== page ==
Presentation on theme: "EXTRA CREDIT TASK COUNT THE NUMBER OF PIES YOU SEE IN THIS ENTIRE PRESENTATION BUT…. MAKE SURE YOU PAY ATTENTION TO WHAT YOU ARE SUPPOSED TO LEARN!!!"— Presentation transcript:
EXTRA CREDIT TASK COUNT THE NUMBER OF PIES YOU SEE IN THIS ENTIRE PRESENTATION BUT…. MAKE SURE YOU PAY ATTENTION TO WHAT YOU ARE SUPPOSED TO LEARN!!!
Author’s Purpose, Bias, and Fact vs. Opinion End-of-Year Review
Author's Purpose In order to effectively evaluate a passage, it is essential to determine the author's purpose. There are three main purposes to an author's passage: To inform To entertain To persuade
Want a Way to Remember it? P (persuade) I (inform) E (entertain) S (share feelings)
Author's Purpose: To Inform When writing to inform, it is the author's goal to enlighten the reader with subjects that are typically real and factual. Few opinions are expressed. The facts in an informational passage are used to teach, not to persuade. Examples of informative texts include: cookbooks, textbooks, and historical accounts.
PIES! PURPOSE, INFORM, ENTERTAIN, and SHARE FEELINGS!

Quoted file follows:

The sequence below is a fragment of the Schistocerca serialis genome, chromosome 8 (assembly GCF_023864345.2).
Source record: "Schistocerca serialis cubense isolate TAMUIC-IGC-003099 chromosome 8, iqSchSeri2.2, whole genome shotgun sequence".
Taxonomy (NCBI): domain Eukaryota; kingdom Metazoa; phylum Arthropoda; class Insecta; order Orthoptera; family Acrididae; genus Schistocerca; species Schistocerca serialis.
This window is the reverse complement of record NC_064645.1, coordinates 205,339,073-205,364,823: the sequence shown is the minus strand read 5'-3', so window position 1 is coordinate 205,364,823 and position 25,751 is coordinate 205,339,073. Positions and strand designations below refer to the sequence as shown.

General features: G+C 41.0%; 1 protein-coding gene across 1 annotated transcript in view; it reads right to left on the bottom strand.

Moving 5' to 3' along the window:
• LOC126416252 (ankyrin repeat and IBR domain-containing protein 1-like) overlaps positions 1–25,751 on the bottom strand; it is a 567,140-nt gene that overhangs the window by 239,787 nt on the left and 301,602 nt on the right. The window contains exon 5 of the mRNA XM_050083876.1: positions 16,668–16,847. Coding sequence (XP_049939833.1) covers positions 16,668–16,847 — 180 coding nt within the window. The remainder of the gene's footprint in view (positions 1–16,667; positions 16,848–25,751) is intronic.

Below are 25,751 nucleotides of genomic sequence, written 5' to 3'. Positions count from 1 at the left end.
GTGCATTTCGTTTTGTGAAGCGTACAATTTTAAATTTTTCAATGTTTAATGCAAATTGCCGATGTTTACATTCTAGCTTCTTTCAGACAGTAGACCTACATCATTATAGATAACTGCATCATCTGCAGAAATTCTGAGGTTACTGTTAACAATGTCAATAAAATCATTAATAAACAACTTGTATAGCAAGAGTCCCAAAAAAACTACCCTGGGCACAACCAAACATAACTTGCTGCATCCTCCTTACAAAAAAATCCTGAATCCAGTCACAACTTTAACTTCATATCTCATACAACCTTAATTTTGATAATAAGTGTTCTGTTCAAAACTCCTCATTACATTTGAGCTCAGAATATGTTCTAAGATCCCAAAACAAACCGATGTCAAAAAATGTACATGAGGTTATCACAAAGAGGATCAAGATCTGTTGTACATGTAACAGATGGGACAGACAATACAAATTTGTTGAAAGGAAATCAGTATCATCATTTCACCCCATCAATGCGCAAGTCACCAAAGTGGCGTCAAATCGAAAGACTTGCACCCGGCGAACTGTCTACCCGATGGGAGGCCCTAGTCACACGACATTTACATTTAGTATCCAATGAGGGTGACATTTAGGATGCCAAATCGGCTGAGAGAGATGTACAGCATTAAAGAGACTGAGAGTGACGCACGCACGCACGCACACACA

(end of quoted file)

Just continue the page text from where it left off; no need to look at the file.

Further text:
Author's Purpose: To Entertain When writing to entertain, one goal may be to tell a story or to describe characters, places, or events (real or imaginary). Examples of entertaining texts include: plays, poems, stories, jokes, or even comic strips.
Author's Purpose: To Persuade When writing to persuade, the goal is to get the reader to agree with the writer's opinion. This type of writing is opinionated, but the author may provide facts and examples to support the opinion. Examples of persuasive texts include: commercials, advertisements, and editorials.
Author’s Purpose: Sharing Feelings Sharing feelings means to tell the reader what you are thinking. Examples journals, diaries, letters
A title can often set the tone of the passage. Reading newspaper headings is one way to practice determining the author's purpose. In the next activity, read each headline and then select the purpose for the passage.
Headline #1 "Life found on Mars. Scientists discover new forms of life that once lived on Mars." Inform Entertain Persuade
Headline #2 "The Secret of the Mysterious Pendant" Inform Entertain Persuade
Headline #3 "A Laugh a Minute" Inform Entertain Persuade
Fact vs. Opinion In surveying a passage, it is sometimes helpful to notice facts and opinions. If a passage has more facts than opinions, it is more than likely an informative passage. If a passage has more opinions than facts, the passage will either be a persuasive passage or an entertaining one.
FACT vs. OPINION Practice FACTOPINIONPassage In Tarpon Springs, Florida there are people who work underwater. These people are called sponge divers. The kind of treasure they look for is called sponges. Sponge diving is not an easy job. The diver has to breathe under the water, and be careful of extreme water pressure.